Private real-estate funds are due for a taste of the pain hitting public real-estate funds, said Iman Brivanlou, head of income equities at the TCW Group, in a telephone interview with MarketWatch.
“You saw the carnage the public guys took in 2022,” he said on Tuesday. “It’s a safe bet that more pain is coming for private guys. The question is how much more.”
The Dow Jones Equity REIT Index
a measure of all publicly traded U.S. real-estate investment trusts, was down about 18.1% over the past 12 months through Tuesday, according to FactSet data, while up 7% to kick off 2023.
Last year’s tumult in real estate resulted in the largest performance gap on record (see chart) when comparing returns on public and private real-estate vehicles, according to Goldman Sachs strategists. They pegged private commercial real-estate funds as up nearly 20% in 2022, but public REITs down by nearly 20%.
“History suggest this gap is usually closed in the following two years by a combined catch-up in public REITs and catch-down in non-traded REITs,” a Goldman Sachs credit strategy team wrote about the divergence, in a new weekly note.
“While this pattern is likely to prevail this time around, we think the risk of persistent and large outflows from private vehicles is quite low,” they said.
Many property owners who took on cheap debt in recent years could find it a lot harder to refinance if property values fall and today’s higher rates stick around. Federal Reserve officials have been vowing to keep rates high as the central bank works to bring inflation down to its 2% annual target.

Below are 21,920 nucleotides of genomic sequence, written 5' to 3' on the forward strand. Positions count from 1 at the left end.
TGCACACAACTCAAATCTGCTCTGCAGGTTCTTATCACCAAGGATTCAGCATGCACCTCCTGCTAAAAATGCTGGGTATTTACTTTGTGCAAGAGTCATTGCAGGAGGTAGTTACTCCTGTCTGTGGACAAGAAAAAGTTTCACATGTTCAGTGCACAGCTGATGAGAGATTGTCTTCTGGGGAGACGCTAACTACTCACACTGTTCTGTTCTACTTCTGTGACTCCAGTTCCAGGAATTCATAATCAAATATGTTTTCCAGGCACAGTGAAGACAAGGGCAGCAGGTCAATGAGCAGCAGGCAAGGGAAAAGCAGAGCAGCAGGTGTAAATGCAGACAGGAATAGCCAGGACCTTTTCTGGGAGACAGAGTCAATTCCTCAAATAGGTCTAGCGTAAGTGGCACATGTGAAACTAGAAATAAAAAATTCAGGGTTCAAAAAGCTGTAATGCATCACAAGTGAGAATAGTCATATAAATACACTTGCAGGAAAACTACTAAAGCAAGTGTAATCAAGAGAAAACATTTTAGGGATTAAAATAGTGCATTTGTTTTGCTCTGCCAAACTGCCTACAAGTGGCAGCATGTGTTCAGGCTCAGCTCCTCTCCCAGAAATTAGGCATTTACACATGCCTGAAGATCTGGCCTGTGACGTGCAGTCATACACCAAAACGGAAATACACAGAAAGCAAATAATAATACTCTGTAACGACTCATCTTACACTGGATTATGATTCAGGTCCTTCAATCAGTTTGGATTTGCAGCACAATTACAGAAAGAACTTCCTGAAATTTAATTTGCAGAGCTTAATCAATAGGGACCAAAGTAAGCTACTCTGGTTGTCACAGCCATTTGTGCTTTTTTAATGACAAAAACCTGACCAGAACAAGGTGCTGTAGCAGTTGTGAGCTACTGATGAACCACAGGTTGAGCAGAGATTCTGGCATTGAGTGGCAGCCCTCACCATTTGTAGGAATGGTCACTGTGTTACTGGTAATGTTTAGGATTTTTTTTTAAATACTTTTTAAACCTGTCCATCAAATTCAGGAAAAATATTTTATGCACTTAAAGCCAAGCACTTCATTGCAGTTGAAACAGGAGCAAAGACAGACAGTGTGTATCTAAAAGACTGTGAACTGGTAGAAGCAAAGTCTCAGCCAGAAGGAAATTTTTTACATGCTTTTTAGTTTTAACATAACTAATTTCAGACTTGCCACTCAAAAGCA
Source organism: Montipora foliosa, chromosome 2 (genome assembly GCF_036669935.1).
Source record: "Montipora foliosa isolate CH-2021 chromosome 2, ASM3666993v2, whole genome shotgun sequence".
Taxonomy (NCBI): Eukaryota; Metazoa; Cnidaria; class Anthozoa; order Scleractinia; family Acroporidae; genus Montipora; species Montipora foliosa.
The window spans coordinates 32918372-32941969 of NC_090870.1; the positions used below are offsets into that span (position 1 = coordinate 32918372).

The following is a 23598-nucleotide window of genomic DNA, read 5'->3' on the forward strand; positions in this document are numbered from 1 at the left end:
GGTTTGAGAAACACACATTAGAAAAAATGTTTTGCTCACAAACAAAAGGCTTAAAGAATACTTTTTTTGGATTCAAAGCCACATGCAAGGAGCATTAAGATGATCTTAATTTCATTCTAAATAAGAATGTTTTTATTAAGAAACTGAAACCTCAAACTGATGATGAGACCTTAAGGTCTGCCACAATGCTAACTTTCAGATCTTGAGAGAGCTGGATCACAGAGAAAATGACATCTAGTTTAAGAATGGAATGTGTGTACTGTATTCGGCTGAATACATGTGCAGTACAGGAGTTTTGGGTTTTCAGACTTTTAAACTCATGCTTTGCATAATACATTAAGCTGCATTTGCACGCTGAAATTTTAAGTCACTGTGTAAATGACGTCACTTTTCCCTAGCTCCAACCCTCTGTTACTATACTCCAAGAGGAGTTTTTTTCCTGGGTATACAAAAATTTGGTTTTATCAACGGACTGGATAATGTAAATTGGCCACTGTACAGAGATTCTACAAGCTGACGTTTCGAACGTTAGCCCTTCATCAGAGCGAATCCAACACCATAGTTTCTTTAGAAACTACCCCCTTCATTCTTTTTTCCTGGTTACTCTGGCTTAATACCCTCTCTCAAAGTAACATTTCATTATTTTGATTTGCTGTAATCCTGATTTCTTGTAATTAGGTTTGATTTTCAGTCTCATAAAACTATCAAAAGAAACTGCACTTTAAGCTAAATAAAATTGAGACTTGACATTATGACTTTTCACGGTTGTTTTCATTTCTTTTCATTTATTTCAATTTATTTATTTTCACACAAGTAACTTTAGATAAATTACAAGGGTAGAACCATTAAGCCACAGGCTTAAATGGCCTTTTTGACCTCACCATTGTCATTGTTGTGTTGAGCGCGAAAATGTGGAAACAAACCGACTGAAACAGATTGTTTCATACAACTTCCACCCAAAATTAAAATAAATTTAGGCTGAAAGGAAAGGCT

Investors have been closely monitoring private real-estate funds for signs of stress since Blackstone
told investors it was placing withdrawal limits on its nearly $70 billion Breit fund. The massive fund in January received a $4 billion injection from the University of California, with the promise of an 11.25% annual return over a six-year investment.
Brivanlou, a lead portfolio manager of TCW’s global REIT products, now expects the performance of public and private funds to converge following last year’s rout, but potentially with less extreme downside for private funds.
“For those that are overleveraged, you are going to get blowups,” he said, adding that in real estate “the same mistakes keep getting repeated” despite the lessons of past economic downturns.
Brivanlou remains bearish on office and residential buildings in central business districts, and about shopping centers. But he also sees opportunities in some beaten-down sectors and in parts of real estate that flourished during the pandemic, including in industrial buildings, data centers and towers.
Office buildings have emerged as a key worry for many real-estate investors, even as company executives push for more employees to return to the office on a regular basis.
TCW, which manages about $206 billion in assets and is headquartered in downtown Los Angeles, is planning to move to a new building in 2024, while cutting its office space, Brivanlou said.
“We are certainly not alone,” he said.